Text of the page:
Cisplatin is used in the treatment of gastric adenocarcinomas [34, 35], and we tested whether gastrin induced autophagy could modify the cellular response to cisplatin in vitro. Initially, AGS-Gr cells were treated with increasing concentrations of cisplatin (1–90 μM) in the presence and absence of gastrin for 24 h, 48 h and 72 h. The numbers of surviving cells were determined by their metabolic activity (XTT assay). We found that gastrin treatment reduced the sensitivity towards cisplatin (Fig. 4b & Additional file 1: Figure S4 (c) & (d)). To explore if this gastrin induced survival was due to the induced autophagy, we performed the experiments in the presence of the autophagy inhibitor HCQ. Interestingly, addition of HCQ reduced the survival effect of gastrin (Fig. 4c) and the viability of cells treated with gastrin + cisplatin (Fig. 4d). HCQ diminished the survival effect induced by gastrin with increasing concentrations (1 μM, 4 μM and 7.5 μM) of cisplatin (Fig. 4d). This indicates that the survival effect of gastrin involves the induction of autophagy. Notably, HCQ did not affect cell viability by itself (Fig. 4c). As anticipated, HCQ treated cells showed an accumulation of both SQSTM1 and MAP1LC3B-II (Additional file 1: Figure S4 (e)). Next, we treated AGS-Gr cells with the ULK1 inhibitor SBI in the presence of BafA1 + gastrin. This resulted in reduced accumulation of SQSTM1 and MAP1LC3B-II (Additional file 1: Fig. S4 (f)). Further, AGS-Gr cells were treated with gastrin +/− SBI and cell viability determined by XTT assay. Consistently, gastrin alone increased the cell viability, but in the presence of SBI, cell viability was reduced by approx. 15% compared to cells treated with gastrin alone, at both 24 and 48 h (Fig. 4e). As previously reported the inhibitor on its own reduced cell viability [36].

To establish the link between gastrin induced autophagy and apoptosis, we examined the activation of caspase 3/7 in the AGS-Gr cells. Initially, the cells were treated with gastrin +/− BafA1. Gastrin treatment alone reduced the induction of caspase 3/7 activity (Fig. 4f), this coincides with a study in the gastrin responsive AR42J cells [37]. The reduced activation of caspases in the presence of gastrin was counter acted by BafA1 treatment (Fig. 4f). When, the cells were treated with gastrin in the presence or absence of cisplatin (autophagy blocked 16 h), we find that the inhibition of autophagy increased the activation of caspase 3/7 (Cisplatin + gastrin + BafA1 versus Cisplatin + gastrin) (Fig.4f). However, activation of caspases in the presence of cisplatin alone or in combination with BafA1 was found not to be significant. Further, when gastrin was added to cells treated with cisplatin, we observed a reduced caspase activity, suggesting that gastrin exerts a cytoprotective effect on these cells (Fig. 4f). Collectively, these results suggest that gastrin induced autophagy is linked to the anti-apoptotic effect exerted by gastrin.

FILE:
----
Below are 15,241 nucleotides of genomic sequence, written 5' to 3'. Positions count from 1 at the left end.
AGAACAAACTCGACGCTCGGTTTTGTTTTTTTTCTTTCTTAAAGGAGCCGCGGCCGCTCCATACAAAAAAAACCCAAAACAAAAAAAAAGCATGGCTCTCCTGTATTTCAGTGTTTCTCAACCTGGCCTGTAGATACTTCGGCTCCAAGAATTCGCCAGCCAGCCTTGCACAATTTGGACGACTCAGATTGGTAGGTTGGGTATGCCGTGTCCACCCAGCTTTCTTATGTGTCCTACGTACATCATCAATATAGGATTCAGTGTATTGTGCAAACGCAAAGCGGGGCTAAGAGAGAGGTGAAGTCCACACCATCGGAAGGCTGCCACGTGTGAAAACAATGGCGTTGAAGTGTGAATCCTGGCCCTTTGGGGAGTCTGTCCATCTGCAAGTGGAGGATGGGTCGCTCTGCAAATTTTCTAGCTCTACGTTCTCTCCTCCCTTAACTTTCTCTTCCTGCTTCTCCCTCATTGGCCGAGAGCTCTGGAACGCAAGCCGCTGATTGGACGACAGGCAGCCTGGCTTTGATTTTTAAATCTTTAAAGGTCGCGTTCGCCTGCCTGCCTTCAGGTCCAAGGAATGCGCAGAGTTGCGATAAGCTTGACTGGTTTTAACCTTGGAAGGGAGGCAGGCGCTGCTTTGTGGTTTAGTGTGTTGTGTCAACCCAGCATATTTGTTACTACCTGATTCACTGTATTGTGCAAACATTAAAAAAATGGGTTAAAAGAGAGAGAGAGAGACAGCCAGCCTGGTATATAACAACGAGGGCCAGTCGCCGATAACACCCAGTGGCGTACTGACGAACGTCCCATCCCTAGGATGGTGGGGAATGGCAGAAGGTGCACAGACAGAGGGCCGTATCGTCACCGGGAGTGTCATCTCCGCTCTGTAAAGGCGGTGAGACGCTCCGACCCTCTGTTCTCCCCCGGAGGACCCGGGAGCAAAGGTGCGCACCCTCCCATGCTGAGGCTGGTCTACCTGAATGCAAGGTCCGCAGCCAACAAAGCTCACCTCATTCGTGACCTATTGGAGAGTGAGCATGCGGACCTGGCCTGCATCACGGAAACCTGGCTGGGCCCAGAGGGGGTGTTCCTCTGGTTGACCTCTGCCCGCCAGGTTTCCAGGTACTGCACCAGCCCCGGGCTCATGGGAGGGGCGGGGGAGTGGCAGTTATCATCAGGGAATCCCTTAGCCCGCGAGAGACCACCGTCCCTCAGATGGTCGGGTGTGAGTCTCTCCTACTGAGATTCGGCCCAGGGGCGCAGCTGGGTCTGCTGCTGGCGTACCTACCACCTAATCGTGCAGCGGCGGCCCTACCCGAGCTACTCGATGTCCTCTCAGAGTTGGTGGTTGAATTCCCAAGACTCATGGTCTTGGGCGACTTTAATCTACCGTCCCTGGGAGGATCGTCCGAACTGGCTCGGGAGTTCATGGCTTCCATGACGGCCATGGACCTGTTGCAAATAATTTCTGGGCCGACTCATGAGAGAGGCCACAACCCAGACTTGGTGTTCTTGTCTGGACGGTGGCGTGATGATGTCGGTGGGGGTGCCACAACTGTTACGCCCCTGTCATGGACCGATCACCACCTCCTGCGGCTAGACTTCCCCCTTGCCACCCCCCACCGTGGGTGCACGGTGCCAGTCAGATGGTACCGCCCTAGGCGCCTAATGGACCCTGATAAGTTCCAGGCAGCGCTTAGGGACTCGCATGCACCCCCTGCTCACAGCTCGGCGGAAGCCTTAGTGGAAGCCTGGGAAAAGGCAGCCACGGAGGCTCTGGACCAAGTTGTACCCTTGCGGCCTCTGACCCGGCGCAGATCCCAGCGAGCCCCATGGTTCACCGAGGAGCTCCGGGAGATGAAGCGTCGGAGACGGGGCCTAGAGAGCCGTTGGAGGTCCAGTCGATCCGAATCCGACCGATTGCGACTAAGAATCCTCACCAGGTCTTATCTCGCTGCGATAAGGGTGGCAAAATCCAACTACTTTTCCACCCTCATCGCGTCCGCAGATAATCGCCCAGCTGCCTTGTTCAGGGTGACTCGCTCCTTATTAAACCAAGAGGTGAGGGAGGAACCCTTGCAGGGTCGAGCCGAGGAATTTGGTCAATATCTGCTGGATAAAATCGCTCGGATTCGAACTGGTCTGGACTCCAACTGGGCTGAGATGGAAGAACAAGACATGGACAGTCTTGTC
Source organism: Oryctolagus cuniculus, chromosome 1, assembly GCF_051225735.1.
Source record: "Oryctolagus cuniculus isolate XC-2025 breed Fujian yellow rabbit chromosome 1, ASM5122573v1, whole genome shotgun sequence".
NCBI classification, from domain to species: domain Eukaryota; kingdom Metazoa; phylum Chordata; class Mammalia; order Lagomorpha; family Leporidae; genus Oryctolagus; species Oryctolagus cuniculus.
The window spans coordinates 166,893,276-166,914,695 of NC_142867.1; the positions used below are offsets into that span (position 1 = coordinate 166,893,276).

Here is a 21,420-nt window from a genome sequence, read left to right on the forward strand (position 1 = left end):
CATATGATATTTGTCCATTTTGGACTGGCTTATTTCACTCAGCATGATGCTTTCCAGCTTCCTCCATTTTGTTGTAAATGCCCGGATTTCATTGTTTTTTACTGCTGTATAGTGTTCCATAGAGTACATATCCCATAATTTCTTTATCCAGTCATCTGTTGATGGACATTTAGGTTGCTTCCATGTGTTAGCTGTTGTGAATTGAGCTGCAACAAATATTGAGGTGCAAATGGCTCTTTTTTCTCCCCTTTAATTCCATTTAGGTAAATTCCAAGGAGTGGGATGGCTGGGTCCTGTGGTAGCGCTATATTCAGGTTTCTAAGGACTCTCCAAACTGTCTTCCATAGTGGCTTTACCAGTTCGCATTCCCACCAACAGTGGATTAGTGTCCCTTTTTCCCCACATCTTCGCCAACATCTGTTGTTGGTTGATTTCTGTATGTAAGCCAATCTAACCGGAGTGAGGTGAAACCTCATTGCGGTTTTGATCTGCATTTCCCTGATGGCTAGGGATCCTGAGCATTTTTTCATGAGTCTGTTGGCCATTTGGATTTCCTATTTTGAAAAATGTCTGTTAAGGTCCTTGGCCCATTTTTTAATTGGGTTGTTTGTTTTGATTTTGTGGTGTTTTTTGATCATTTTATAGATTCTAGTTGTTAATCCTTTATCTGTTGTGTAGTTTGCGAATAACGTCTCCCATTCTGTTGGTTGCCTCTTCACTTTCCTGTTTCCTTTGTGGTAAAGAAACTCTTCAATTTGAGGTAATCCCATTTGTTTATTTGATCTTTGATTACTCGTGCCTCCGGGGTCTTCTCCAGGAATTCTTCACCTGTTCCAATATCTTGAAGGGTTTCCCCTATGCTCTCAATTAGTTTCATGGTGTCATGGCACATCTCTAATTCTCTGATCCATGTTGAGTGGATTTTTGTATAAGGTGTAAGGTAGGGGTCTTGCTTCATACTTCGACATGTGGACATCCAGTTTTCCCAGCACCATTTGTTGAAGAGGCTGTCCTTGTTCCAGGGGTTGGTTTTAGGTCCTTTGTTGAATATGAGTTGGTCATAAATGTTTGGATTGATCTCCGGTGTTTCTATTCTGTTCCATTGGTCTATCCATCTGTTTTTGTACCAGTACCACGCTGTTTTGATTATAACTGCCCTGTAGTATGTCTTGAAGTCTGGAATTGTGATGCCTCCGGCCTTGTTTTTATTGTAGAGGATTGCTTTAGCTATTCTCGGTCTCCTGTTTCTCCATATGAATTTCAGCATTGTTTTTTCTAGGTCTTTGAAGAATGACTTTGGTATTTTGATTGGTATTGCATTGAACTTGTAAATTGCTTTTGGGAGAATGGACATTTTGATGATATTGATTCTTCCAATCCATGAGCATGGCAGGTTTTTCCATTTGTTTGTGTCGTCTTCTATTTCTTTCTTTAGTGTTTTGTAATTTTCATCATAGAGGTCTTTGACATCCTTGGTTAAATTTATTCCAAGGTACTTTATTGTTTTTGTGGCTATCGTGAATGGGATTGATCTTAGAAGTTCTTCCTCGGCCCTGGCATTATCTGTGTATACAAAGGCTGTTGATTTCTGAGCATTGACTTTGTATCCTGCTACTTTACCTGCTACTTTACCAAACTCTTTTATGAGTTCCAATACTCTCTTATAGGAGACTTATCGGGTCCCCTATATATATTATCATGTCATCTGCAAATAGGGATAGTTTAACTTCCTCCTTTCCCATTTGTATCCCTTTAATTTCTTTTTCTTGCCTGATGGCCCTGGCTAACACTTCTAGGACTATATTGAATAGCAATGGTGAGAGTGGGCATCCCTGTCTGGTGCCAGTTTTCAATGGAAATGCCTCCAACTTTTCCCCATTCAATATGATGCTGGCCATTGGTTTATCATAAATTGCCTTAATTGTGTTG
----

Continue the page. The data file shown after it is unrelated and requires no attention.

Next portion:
Gastrin activates the STK11–PRKAA2-ULK1 signaling pathway

The data presented above are consistent with a gastrin induced autophagy that stimulates migration and potentiates cell survival. The ULK1 kinase is the master regulator of autophagy by coordinating the initial steps of autophagosome formation. Since the data suggests that gastrin induces autophagy, we asked if this involves the activation of ULK1. We have recently demonstrated that gastrin induces STK11 Ser 428 phosphorylation in AGS-Gr and MKN45 cells [25], indicating that the STK11-PRKAA2-ULK1 signalling pathway might be involved in gastrin mediated induction of autophagy. Thus, we treated cells with gastrin and examined the phosphorylation of PRKAA2 by immunoblotting. In line with a gastrin induced activation of STK11, the phosphorylation of the STK11 targeted site in PRKAA2 (Thr 172) was transiently elevated in both AGS-Gr and MKN45 cells (Fig. 5a & b). Concurrent with an elevated activity of PRKAA2, we found that gastrin treatment also increased the phosphorylation of the autophagy activating sites of the ULK1 complex (Ser 317 and Ser 555) (Fig 5a & c). These data indicate a direct signalling pathway mediated by gastrin/CCKBR to the activation of ULK1 via increased activity of STK11 and PRKAA2. However, ULK1 may in addition be regulated indirectly by the same pathway, ie. if the gastrin induced PRKAA2 activity results in reduced mTOR activity. To further unravel signalling pathways involved in autophagy, we examined gastrin mediated phosphorylation of Regulatory-associated protein of mTOR (Raptor) Ser 792, which is known to inhibit mTOR activity. As shown in (Fig 5a & b), gastrin induced the phosphorylation of Raptor Ser 792. In the AGS-Gr cells, the phosphorylation of Raptor Ser 792 appeared as early as 5 min, and in the MKN45 cells at 15 min. Consistent with the activation of ULK1 on the autophagy activating sites (Ser 555 and Ser 317) we also found that the mTOR substrate 4EBP1 was less phosphorylated after gastrin treatment of the AGS-Gr cells (Fig. 5d). Collectively, these results suggest that the elevated autophagy in response to gastrin treatment is both due to a direct effect on PRKAA2, which induces the ULK1 activity, and the indirect effect via reduced mTOR activity. Additionally, AGS-Gr cells were transfected with siRNA towards STK11 and subsequently treated with gastrin before the assessment of the autophagy markers. The protein level of STK11 was reduced by ~ 60% compared to cells transfected with non-targeting siRNA (Fig. 6a). As shown in Fig. 6b, we observed a reduction in gastrin induced expression of MAP1LC3B-II and SQSTM1 when STK11 was knocked down. Similarly, targeting PRKAA2 with siRNA or a chemical inhibitor (Comp C) resulted in the downregulation of SQSTM1 (Fig. 6c, d & Additional file 1: Figure S5). Taken together, our results are congruent with a gastrin induced autophagy involving the activation of STK11–PRKAA2-ULK1 signaling pathway.